His main constituency is within the press. Everyone who's interviewed him and (INAUDIBLE) that likes him finds him smart. I may not agree with all of his views. But this is -- you know, he's running as a man of sanity in a crazy situation with this perpetual sort of "American Idol" version of American politics that is the Republican sweepstakes this year.

MORGAN: Frank Rich, as always, thank you very much indeed.

RICH: Thank you.

MORGAN: When we come back, the NBA deal, is it a good thing for the fans? Or should we all be furious at the naked greed of everyone concerned?

I'll ask two league legends, Shaquille O'Neal and Magic Johnson.


O'NEAL: We did it. Nineteen years, baby. I want to thank you very much. That's why I'm telling you first I'm about to retire. Love you. Talk to you soon.


MORGAN: Shaquille O'Neal's retirement announcement via Tout video. He's an NBA legend, he's called a star for 19 years. Pretty hard to imagine he won't be playing this year at all. Now he's an author of a new book, "Shaq Uncut: My Story." And he joins me now.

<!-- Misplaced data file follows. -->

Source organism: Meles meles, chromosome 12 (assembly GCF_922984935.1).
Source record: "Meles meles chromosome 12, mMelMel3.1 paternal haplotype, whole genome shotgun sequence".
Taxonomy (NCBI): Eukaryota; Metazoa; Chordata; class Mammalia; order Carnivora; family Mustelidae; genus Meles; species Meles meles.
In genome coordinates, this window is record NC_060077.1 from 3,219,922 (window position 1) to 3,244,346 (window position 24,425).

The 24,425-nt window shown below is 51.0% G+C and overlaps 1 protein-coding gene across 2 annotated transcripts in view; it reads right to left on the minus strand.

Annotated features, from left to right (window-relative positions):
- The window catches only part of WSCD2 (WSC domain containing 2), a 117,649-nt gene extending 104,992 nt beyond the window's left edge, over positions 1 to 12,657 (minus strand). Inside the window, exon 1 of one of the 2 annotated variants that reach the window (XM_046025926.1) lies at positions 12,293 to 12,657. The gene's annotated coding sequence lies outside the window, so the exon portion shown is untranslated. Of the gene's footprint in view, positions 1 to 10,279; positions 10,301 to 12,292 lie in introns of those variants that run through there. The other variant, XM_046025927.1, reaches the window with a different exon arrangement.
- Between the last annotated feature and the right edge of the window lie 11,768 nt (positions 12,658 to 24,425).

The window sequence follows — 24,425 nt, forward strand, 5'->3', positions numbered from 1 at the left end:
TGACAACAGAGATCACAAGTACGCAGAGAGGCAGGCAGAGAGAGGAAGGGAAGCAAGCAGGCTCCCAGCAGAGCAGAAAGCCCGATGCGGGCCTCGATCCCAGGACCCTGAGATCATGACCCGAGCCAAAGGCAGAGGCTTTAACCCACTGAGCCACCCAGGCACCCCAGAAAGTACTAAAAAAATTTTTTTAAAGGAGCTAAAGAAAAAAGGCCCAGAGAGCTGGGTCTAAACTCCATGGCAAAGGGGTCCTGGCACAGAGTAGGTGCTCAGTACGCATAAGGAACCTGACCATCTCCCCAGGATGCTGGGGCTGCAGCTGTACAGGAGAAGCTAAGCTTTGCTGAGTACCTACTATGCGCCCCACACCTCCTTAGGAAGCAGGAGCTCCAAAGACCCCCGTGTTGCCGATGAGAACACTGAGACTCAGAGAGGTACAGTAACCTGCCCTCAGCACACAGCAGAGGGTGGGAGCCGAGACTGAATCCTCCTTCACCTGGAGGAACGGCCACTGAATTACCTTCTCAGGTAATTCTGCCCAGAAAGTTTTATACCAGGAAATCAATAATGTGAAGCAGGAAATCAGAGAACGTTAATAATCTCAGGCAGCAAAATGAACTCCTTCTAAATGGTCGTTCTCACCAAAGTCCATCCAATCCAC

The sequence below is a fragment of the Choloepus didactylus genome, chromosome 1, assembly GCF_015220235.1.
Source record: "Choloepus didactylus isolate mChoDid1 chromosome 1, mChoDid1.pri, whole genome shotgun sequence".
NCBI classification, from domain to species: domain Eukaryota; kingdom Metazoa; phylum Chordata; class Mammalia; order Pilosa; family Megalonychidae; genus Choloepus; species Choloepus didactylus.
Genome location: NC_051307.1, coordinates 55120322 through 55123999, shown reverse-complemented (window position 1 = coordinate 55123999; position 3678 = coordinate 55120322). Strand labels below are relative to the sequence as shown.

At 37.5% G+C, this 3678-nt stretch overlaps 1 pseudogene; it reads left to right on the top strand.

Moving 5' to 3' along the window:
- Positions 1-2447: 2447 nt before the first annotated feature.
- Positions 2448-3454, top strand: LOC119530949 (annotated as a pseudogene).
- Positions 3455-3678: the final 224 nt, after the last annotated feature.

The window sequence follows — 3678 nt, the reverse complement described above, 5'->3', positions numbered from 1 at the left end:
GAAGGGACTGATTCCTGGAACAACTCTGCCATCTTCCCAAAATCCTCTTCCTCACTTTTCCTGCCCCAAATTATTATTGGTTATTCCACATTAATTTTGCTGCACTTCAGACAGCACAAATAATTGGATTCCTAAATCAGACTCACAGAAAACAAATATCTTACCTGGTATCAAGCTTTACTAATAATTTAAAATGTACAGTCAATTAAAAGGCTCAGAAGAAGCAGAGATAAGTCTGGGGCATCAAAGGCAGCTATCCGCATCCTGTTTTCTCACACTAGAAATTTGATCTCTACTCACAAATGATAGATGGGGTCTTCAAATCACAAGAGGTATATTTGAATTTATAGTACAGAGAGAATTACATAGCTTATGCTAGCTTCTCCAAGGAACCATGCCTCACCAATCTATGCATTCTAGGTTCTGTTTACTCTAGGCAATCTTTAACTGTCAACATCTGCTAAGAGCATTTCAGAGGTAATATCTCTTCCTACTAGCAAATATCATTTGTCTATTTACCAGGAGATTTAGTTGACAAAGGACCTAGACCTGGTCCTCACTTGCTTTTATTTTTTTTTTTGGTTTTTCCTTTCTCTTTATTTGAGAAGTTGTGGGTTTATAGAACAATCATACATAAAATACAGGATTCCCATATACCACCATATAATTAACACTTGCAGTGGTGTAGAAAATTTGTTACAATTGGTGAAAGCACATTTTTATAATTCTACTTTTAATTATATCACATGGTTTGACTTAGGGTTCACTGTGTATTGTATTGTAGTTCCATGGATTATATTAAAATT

A lot of this, Shaq, is the inside fly leaf with all the names that you have attracted over the years. Superman, Diesel, the Big Aristotle, Shaq-fu, the Big Daddy, the Big Shaqtus, Wilt Chamber- Neezy, the Real Deal, the Big Shamrock and Shaq.

I like the Big Shaqtus, but which one of those do you particularly like?

O'NEAL: The new name that you just gave me.

MORGAN: Which one?

O'NEAL: The big duke.


MORGAN: In England, you would be the big duke.

O'NEAL: That's right. That's right.

MORGAN: Or the very big duke.

O'NEAL: That's right.

MORGAN: How does it feel? Come on. You're not playing basketball.

O'NEAL: It feels good. I've been playing 19 years, accomplished a lot. Would have loved to accomplish more. But you know there comes a time in life whether you have to do something else.